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The Earl Scruggs' 100th Birthday Celebration Is An All-Star Banjo Bash in Nashville

by Rich and Laura Lynch

The Earl Scruggs' 100th Birthday Celebration took place at the Ryman Auditorium in Nashville, Tennessee on Saturday, January 06, 2024. The concert featured Jerry Douglas as Musical Director along with a long list of well-respected artists such as The Earls of Leicester, The Del McCoury Band, Gena Britt, Alison Brown, Sam Bush, Michael Cleveland, Stuart Duncan, Jimmie Fadden, Bela Fleck, Jeff Hanna, Sierra Hull, Bronwyn Keith-Hynes, Jim Mills, Justin Moses, Jerry Pentecost, Todd Phillips, Harry Stinson, Bryan Sutton, Tony Trischka, Abigail Washburn, Pete Wernick and more.

The large cast assembles for the Grand Ole Finale in Nashville.

Earl Scruggs (1924-2012) grew up in a musical family. Inspired by local banjo players in Cleveland County, North Carolina, Earl experimented with tuning and a three-finger picking style. He combined melody with syncopated rhythm patterns that is now referred to as "Scruggs Style" and is a signature sound in bluegrass music. His innovations elevated the banjo to solo status and popularized the instrument in other genres as well. Scruggs was a pioneering performer who mentored others. Over the course of his career he collaborated with Bob Dylan, Joan Baez, Johnny Cash, the Byrds, Doc Watson, the Nitty Gritty Dirt Band, Linda Ronstadt, Vince Gill, Travis Tritt, Elton John, Billy Joel, Steve Martin, Sam Bush and Dwight Yoakam.

Abigail Washburn got the party started with a pair of foundational numbers in Nashville.

"We're taking back January 6th," Douglas declared at the outset of the celebration adding that most of the artists performing on stage would not be there if it wasn't for the influence of Earl Scruggs. Earl is considered one of the founding fathers of bluegrass and some of the players he either inspired or worked with were at the Ryman to commemorate his birthday. The concert was well organized with a mix of passionate picking paired with commentary about Scruggs, his family and Earl's impact on music through the decades. The backdrop for the first set was the Grand Ole Opry barn which served as a reminder that many believe bluegrass was born on that show when Earl with Bill Monroe played their unique type of country music for the first time in a public forum.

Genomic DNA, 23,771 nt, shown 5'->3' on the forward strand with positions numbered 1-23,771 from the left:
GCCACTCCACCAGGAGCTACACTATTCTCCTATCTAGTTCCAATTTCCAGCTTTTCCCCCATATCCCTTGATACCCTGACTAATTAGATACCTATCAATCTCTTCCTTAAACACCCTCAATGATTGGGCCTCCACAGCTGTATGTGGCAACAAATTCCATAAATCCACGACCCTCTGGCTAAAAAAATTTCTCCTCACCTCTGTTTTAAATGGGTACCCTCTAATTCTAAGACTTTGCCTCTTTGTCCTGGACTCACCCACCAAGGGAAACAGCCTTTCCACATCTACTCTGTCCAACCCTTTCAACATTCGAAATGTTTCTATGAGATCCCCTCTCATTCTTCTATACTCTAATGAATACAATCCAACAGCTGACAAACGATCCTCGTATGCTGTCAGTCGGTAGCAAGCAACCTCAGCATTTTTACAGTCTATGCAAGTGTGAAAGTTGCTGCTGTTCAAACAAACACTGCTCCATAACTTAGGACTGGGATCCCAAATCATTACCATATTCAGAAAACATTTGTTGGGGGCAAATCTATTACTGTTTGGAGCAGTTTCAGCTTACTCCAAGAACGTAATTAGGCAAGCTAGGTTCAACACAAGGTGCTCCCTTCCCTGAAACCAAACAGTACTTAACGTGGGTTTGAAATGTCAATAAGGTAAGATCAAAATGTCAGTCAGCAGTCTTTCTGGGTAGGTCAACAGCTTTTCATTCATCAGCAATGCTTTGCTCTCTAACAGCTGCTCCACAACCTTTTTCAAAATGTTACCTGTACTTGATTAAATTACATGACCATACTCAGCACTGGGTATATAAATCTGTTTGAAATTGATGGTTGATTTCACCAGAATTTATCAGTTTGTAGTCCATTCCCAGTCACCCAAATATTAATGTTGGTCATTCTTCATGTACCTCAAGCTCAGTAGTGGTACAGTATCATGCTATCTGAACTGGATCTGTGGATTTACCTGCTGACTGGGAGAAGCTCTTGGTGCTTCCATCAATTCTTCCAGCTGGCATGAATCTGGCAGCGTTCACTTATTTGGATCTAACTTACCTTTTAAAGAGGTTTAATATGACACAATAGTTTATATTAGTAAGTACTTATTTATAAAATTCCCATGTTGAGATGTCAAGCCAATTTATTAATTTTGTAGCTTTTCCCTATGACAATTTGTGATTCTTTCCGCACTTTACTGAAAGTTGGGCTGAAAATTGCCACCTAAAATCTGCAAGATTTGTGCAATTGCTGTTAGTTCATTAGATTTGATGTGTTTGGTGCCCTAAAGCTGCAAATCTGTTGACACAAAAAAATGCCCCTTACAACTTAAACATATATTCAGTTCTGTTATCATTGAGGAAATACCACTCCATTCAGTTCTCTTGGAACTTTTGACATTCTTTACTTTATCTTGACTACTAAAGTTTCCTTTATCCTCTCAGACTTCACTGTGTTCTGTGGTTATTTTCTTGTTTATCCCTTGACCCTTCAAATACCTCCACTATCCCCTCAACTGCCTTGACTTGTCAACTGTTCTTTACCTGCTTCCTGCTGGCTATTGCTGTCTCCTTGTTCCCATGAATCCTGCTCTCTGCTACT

Host Jerry Douglas (right) and The Earls of Leicester provided one of many high points during the long night of music at the Ryman.

The birthday bash started with an Abigail Washburn solo. She was engaging as she sang and strummed about nobody's fault and little birds. Next, the pairing of Bronwyn Keith-Hynes and Jim Mills presented pretty picking with some punch. Then, things moved into high gear as The Del McCoury Band with Sam Bush played a number of feisty foot-tapping numbers including "Blue Moon of Kentucky" flowing into a lively "Little Maggie" and a "Little Cabin Home on the Hill". As the group ran through these numbers different banjo players were stepping in and out of the mix with some configurations showcasing two banjos.

Sam Bush and Del McCoury put their well-honed chemistry on display at the Mother Church.